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MIMILASTER last won the day on December 8 2017

MIMILASTER had the most liked content!

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    near Bordeaux (France)

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    Good morning!!

    Hi JB, It would be nice if you did not have to wait for DBS as long as initially scheduled. Once we have made the decision to have surgery, we don’t want to wait for ages ! We would prefer to have it done as quickly as possible. At least that how I felt. One thing you have to be ready for is the « micro lesion effect » created by the insertion of the electrode into the brain. Right after surgery, you feel great. Coming out of the surgery theater, I remember feeling ready to go out and eat at a restaurant (surgery lasted 11 hours so I was kind of hungry). BUT this overwhelming good feeling is only temporary. This can prove very disturbing and disappointing as you’re made to see how well you can feel, only to fall back to a less favorable state. This great feeling can last a day to a full week. [ I'm not too sure about the average duration, you would need to ask the DBS team ] So don’t be overexcited right after surgery you may feel a lot better than you will in a day or two. BUT the good news is : there is a positive correlation between micro lesion effects and results /improvement degree. JB, I enjoy reading your posts detailing your "activities". THe maple syrup season brings back fond memories of a year spent in Ottawa, some 40 years ago, the "sugar shacks". That was so much fun! Take good care, Mireille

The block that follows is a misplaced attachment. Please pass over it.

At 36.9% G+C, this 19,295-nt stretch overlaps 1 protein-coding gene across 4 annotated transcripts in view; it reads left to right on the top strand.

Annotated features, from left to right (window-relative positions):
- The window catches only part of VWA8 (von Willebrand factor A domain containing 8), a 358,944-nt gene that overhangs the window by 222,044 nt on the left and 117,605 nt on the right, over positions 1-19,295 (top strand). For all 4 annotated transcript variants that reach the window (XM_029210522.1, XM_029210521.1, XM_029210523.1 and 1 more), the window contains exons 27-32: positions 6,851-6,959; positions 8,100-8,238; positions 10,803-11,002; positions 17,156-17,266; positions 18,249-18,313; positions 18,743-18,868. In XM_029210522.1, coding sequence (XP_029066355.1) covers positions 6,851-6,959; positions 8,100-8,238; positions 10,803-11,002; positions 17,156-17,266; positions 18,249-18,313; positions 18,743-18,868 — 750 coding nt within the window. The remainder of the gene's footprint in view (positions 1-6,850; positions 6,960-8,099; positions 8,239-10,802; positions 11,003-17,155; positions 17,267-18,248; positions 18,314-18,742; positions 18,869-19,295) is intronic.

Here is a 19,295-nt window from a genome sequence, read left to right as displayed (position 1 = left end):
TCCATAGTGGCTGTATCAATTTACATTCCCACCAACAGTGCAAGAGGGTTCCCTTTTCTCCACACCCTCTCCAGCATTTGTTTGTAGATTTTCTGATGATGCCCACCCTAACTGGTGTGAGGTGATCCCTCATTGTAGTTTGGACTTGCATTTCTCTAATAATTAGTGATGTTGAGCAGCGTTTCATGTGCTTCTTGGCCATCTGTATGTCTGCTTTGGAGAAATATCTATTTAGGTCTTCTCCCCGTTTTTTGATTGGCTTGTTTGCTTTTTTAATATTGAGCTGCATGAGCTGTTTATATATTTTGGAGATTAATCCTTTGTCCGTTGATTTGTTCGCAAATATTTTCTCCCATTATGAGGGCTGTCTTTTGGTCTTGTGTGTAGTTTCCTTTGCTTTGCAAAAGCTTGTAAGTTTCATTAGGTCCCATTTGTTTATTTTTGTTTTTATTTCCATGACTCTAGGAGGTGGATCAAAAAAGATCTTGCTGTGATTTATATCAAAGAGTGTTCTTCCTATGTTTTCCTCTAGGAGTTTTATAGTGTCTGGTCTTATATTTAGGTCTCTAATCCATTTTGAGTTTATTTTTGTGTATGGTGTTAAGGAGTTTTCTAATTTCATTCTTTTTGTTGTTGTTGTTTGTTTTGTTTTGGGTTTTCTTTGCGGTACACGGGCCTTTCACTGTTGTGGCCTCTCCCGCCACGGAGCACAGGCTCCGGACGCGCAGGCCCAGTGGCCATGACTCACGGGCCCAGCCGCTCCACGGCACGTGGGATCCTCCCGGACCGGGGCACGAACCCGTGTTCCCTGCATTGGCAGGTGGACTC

Good morning!!

    Hi JB, I am following you on your path to DBS STN. I know these last few months will seem like years, as you are so anxious to have it over with. I would recommend you start a diet as most people put on weight after DBS surgery. I did not heed my doctor's recommendation as I had never had any weight problem ever in my life and did not feel this caution was directed to me. That was a mistake. Weight control is a constant battle ever since surgery. It is important you take this into consideration. Let us know when will D day be so we can send good vibrations in due time and in the right direction ! Take good care, Mireille

    Lithotripsy and DBS

    Hi Dr Okun ! I thought whenever you are required to turn your DBS off, you were also supposed to turn the voltage down to zero. Is this requirement still valid ? Regards, Mireille

    Good morning!!

    Just wanted to give you yet another reason to believe you are in the right hands at the Toronto Western Hospital for DBS. Here is one of their latest publications0 Take care, Mireille Mov Disord. 2018 Mar 23. doi: 10.1002/mds.27359. [Epub ahead of print] A 21-year retrospective study of the Toronto Western Hospital deep brain stimulation cohort. Cubo E1, Rajalingam R2, Fasano A2, Munhoz RP2, Lang AE2, Calvo S3, Marras C2. Author information PMID: 29570864 DOI: 10.1002/mds.27359

    Good morning!!

    Hi JB !

    Questions for next Neuro visit

    Dear Claire, I would suggest before you go any further that you submit your case to Dr OKUN in the forum Ask the Doctor on this site. Dr Okun is a Movement Disorder Specialist who could point to you which aspects in your history could confirm or exclude Parkinson's. So many doctors, even neurologists I understand, do not take Parkinson's into consideration when dealing with a young person. I was lucky enough to be diagnosed by someone who understood at the very first appointment that I was probably a "juvenile Parkinson's". I was 34 at the time. Dr OKUN is a very knowledgeable Doc with a worlwide reputation. He is highly devoted to the Parkinson's community. If he thinks Parkinson's is a possiqbility, then If possible, go to a Movement Disorder Specialist and ask if it is indeed the case. Good luck, Mireille

    Botox injections, anyone?

    I 'm having botox injections for feet dystonia (big toe rising up and foot curling sideways) every four months with satisfactory results. Make sure these injections are conducted by proper expert ( not just any neurologist) under electromyography (which assesses electrical activity of muscles) or better still sonography. Outside its cost (very expensive in France, although covered by insurance) I don't see any negative sides to botox injections. The procedure is not totally painfree but the pain is really minimal. It may depend on injection location and on doctor's skill or experience. Good luck Mireille